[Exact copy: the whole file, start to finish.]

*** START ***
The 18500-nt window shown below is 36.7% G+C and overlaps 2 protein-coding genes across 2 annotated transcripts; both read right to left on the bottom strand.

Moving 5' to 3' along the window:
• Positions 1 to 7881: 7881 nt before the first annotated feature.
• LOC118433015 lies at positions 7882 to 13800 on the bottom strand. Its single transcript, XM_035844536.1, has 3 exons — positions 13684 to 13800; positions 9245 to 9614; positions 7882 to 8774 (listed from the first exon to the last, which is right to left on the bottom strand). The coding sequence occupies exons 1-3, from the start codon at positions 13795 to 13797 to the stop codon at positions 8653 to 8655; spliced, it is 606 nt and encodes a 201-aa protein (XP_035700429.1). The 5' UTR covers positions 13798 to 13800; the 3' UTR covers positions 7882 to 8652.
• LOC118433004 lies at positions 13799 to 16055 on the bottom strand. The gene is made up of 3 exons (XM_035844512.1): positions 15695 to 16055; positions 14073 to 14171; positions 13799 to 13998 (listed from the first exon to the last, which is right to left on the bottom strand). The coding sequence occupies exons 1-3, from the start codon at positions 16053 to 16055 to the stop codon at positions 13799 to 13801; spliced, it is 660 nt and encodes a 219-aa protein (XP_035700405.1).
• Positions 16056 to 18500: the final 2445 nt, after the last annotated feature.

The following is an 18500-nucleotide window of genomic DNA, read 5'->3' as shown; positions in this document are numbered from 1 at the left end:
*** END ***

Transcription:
The 18500-nt window shown below is 36.7% G+C and overlaps 2 protein-coding genes across 2 annotated transcripts; both read right to left on the bottom strand.

Moving 5' to 3' along the window:
• Positions 1 to 7881: 7881 nt before the first annotated feature.
• LOC118433015 lies at positions 7882 to 13800 on the bottom strand. Its single transcript, XM_035844536.1, has 3 exons — positions 13684 to 13800; positions 9245 to 9614; positions 7882 to 8774 (listed from the first exon to the last, which is right to left on the bottom strand). The coding sequence occupies exons 1-3, from the start codon at positions 13795 to 13797 to the stop codon at positions 8653 to 8655; spliced, it is 606 nt and encodes a 201-aa protein (XP_035700429.1). The 5' UTR covers positions 13798 to 13800; the 3' UTR covers positions 7882 to 8652.
• LOC118433004 lies at positions 13799 to 16055 on the bottom strand. The gene is made up of 3 exons (XM_035844512.1): positions 15695 to 16055; positions 14073 to 14171; positions 13799 to 13998 (listed from the first exon to the last, which is right to left on the bottom strand). The coding sequence occupies exons 1-3, from the start codon at positions 16053 to 16055 to the stop codon at positions 13799 to 13801; spliced, it is 660 nt and encodes a 219-aa protein (XP_035700405.1).
• Positions 16056 to 18500: the final 2445 nt, after the last annotated feature.

The following is an 18500-nucleotide window of genomic DNA, read 5'->3' as shown; positions in this document are numbered from 1 at the left end: